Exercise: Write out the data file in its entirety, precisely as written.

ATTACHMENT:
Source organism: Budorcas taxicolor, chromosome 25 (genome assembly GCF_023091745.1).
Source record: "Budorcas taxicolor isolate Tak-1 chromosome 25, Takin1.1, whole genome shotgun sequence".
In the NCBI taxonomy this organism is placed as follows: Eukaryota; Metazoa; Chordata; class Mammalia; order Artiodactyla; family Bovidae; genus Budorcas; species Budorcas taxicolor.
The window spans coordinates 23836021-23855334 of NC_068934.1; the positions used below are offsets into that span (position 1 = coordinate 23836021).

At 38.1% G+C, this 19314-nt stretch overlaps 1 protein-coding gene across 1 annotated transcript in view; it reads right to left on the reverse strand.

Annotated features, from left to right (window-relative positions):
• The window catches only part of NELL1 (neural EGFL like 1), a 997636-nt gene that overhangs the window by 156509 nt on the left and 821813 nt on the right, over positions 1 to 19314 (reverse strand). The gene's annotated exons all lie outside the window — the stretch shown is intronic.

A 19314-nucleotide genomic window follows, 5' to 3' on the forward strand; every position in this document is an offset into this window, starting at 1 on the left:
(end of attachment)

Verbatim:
Source organism: Budorcas taxicolor, chromosome 25 (genome assembly GCF_023091745.1).
Source record: "Budorcas taxicolor isolate Tak-1 chromosome 25, Takin1.1, whole genome shotgun sequence".
In the NCBI taxonomy this organism is placed as follows: Eukaryota; Metazoa; Chordata; class Mammalia; order Artiodactyla; family Bovidae; genus Budorcas; species Budorcas taxicolor.
The window spans coordinates 23836021-23855334 of NC_068934.1; the positions used below are offsets into that span (position 1 = coordinate 23836021).

At 38.1% G+C, this 19314-nt stretch overlaps 1 protein-coding gene across 1 annotated transcript in view; it reads right to left on the reverse strand.

Annotated features, from left to right (window-relative positions):
• The window catches only part of NELL1 (neural EGFL like 1), a 997636-nt gene that overhangs the window by 156509 nt on the left and 821813 nt on the right, over positions 1 to 19314 (reverse strand). The gene's annotated exons all lie outside the window — the stretch shown is intronic.

A 19314-nucleotide genomic window follows, 5' to 3' on the forward strand; every position in this document is an offset into this window, starting at 1 on the left: